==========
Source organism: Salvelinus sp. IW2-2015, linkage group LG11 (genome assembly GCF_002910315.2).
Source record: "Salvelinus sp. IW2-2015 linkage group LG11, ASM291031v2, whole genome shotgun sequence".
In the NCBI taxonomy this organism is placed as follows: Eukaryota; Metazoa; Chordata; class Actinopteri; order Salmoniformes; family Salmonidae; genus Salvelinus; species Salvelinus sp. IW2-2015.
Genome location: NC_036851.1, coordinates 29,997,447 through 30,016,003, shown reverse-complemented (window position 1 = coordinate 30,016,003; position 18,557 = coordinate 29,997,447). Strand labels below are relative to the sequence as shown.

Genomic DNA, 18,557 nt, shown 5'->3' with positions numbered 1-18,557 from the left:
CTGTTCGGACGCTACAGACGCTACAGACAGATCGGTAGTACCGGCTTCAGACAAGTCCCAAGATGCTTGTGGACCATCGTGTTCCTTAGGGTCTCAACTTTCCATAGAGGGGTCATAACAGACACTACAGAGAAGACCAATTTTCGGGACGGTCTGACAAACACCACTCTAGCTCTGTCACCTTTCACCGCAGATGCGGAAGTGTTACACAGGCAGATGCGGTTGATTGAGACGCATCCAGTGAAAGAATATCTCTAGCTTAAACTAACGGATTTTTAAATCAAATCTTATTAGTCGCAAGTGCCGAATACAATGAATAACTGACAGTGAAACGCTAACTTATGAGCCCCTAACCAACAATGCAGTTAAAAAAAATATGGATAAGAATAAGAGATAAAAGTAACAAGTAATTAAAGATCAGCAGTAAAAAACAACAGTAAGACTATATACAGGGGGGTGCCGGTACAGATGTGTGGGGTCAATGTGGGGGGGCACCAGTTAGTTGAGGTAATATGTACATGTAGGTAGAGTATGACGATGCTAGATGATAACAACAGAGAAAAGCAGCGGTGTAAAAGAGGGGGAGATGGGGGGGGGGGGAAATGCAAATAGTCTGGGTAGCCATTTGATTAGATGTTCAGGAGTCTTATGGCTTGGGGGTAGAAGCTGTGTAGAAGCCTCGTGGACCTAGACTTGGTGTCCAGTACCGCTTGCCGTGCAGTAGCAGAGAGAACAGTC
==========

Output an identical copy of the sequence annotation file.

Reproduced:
Source organism: Salvelinus sp. IW2-2015, linkage group LG11 (genome assembly GCF_002910315.2).
Source record: "Salvelinus sp. IW2-2015 linkage group LG11, ASM291031v2, whole genome shotgun sequence".
In the NCBI taxonomy this organism is placed as follows: Eukaryota; Metazoa; Chordata; class Actinopteri; order Salmoniformes; family Salmonidae; genus Salvelinus; species Salvelinus sp. IW2-2015.
Genome location: NC_036851.1, coordinates 29,997,447 through 30,016,003, shown reverse-complemented (window position 1 = coordinate 30,016,003; position 18,557 = coordinate 29,997,447). Strand labels below are relative to the sequence as shown.

Genomic DNA, 18,557 nt, shown 5'->3' with positions numbered 1-18,557 from the left:
CTGTTCGGACGCTACAGACGCTACAGACAGATCGGTAGTACCGGCTTCAGACAAGTCCCAAGATGCTTGTGGACCATCGTGTTCCTTAGGGTCTCAACTTTCCATAGAGGGGTCATAACAGACACTACAGAGAAGACCAATTTTCGGGACGGTCTGACAAACACCACTCTAGCTCTGTCACCTTTCACCGCAGATGCGGAAGTGTTACACAGGCAGATGCGGTTGATTGAGACGCATCCAGTGAAAGAATATCTCTAGCTTAAACTAACGGATTTTTAAATCAAATCTTATTAGTCGCAAGTGCCGAATACAATGAATAACTGACAGTGAAACGCTAACTTATGAGCCCCTAACCAACAATGCAGTTAAAAAAAATATGGATAAGAATAAGAGATAAAAGTAACAAGTAATTAAAGATCAGCAGTAAAAAACAACAGTAAGACTATATACAGGGGGGTGCCGGTACAGATGTGTGGGGTCAATGTGGGGGGGCACCAGTTAGTTGAGGTAATATGTACATGTAGGTAGAGTATGACGATGCTAGATGATAACAACAGAGAAAAGCAGCGGTGTAAAAGAGGGGGAGATGGGGGGGGGGGGAAATGCAAATAGTCTGGGTAGCCATTTGATTAGATGTTCAGGAGTCTTATGGCTTGGGGGTAGAAGCTGTGTAGAAGCCTCGTGGACCTAGACTTGGTGTCCAGTACCGCTTGCCGTGCAGTAGCAGAGAGAACAGTC